Sunil Gavaskar, VVS Laxman, Anil Kumble, Rahul Dravid and Farukh Engineer have delivered it before.
Last night the Bengaluru hosted the ‘NAMAN’ BCCI annual awards.The evening was a glittering one as Indian cricket stars attended the event. The Afghanistan Test team was also present as they play their first ever Test match tomorrow in Bangalore itself.
Apart from Virat Kohli receiving the Polly Umrigar award, another special thing happened, the all important MAK Pataudi Memorial Lecture. It was former England captain Kevin Pietersen who delivered the speech. In this process he became the first non-Indian to the get this honor.
KP started off by saying that ” It is a huge honour to be standing here for so many reasons. To be in India, a country that has become a home from home over the year thanks to the friends I have made here. And my instant empathy with the people whose passion for and knowledge of our wonderful game of cricket is unparalleled.”
Carrying on he expressed that how he was overwhelmed to become the first overseas cricketer to be present at the ceremony and remember the great Pataudi. Pietersen heaped praise on the former Indian captain and stated that
“Although I’m not sure I would have felt quite as confident marching down the wicket in a test match with the use of only a single eye. I suggest that we should double his average to get a feel for how this man’s talent would have played out with double the vision.”
He further went on to talk about the Afghanistan side, his views on T20 cricket and how he grew up getting inspired by seeing men playing cricket in whites. Kevin said that exhausting and excitement makes a Test match special, the challenge is immense in succeeding in a game like this.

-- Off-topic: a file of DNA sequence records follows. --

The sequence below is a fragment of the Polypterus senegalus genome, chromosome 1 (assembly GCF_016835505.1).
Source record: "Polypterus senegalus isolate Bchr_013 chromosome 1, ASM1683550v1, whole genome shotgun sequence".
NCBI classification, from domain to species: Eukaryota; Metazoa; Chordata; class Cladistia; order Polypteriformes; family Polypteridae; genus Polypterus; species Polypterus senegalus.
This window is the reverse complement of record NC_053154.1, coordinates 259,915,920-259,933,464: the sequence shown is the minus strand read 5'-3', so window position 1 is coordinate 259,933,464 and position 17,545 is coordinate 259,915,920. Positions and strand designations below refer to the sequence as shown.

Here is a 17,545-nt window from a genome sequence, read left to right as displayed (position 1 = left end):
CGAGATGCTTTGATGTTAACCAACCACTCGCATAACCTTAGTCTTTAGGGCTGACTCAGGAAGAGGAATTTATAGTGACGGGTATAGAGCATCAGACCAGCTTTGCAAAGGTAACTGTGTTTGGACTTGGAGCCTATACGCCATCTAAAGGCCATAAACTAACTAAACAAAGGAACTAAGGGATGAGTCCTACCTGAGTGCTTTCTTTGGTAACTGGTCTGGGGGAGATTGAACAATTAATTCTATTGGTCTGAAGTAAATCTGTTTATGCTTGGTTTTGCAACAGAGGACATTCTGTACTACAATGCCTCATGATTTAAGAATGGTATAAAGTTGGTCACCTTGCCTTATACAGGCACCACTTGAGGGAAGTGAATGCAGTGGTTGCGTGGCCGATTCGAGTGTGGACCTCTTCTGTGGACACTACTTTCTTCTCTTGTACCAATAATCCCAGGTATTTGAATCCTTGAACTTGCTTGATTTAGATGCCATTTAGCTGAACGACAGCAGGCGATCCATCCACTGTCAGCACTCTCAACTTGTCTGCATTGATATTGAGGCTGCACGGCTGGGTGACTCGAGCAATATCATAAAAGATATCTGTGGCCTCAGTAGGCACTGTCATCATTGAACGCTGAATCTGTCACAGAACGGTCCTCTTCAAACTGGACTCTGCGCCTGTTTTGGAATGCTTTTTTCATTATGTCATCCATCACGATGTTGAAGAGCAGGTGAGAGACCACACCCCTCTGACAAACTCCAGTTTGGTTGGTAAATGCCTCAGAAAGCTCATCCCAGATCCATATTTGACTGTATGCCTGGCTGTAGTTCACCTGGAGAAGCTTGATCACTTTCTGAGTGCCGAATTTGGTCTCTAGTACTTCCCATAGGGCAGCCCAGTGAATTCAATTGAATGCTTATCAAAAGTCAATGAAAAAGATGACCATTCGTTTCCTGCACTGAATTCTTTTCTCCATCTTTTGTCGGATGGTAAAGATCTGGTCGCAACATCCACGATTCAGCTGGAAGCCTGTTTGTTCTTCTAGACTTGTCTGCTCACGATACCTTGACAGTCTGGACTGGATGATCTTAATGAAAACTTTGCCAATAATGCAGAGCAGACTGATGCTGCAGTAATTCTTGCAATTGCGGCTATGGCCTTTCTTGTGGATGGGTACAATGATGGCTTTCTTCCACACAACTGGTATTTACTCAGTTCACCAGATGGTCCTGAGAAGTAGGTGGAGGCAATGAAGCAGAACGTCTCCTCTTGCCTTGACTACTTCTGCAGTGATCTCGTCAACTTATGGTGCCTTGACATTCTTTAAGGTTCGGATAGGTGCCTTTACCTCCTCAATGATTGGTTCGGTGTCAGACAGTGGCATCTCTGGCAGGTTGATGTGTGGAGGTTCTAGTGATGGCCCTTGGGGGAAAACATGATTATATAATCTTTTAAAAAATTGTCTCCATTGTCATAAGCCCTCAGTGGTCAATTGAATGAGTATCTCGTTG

He asked a couple of questions although he himself answered them. the questions were: “What does it take to succeed in a test match?” and “What will it take to keep this form of the game alive?” “Let’s get the fans back!Let’s throw equal marketing clout behind the Test game before we succumb to the lazy assumption that 20-20 rules.”
As word of encouragement for the young and talented players of Afghanistan he stated that “The squad, the management, and all those who helped you get here. You guys are sitting on the very edge of history. The doom mongers say this is a dying form of the game, but you have it within your grasp to keep it alive. You are representing a population of 36 million people.
“Your country has scaled the ladder across the shorter forms of the game but this is bigger and better. And I have every faith that at some stage during the game one of you will lift your bat – or the ball – up high. Not just to acknowledge the applause for your personal achievement but, more significantly, to pinpoint that moment when all your hard work, the sacrifices you have made and the expectations of others that you have carried on your shoulders have borne fruit.”
Concluding his great talk, the former English player quoted that Play in the spirit of the great Tiger Pataudi. And if you take his values onto the square then whatever you achieve in this game and wherever it takes you, you will never regret a moment of it. Good luck! “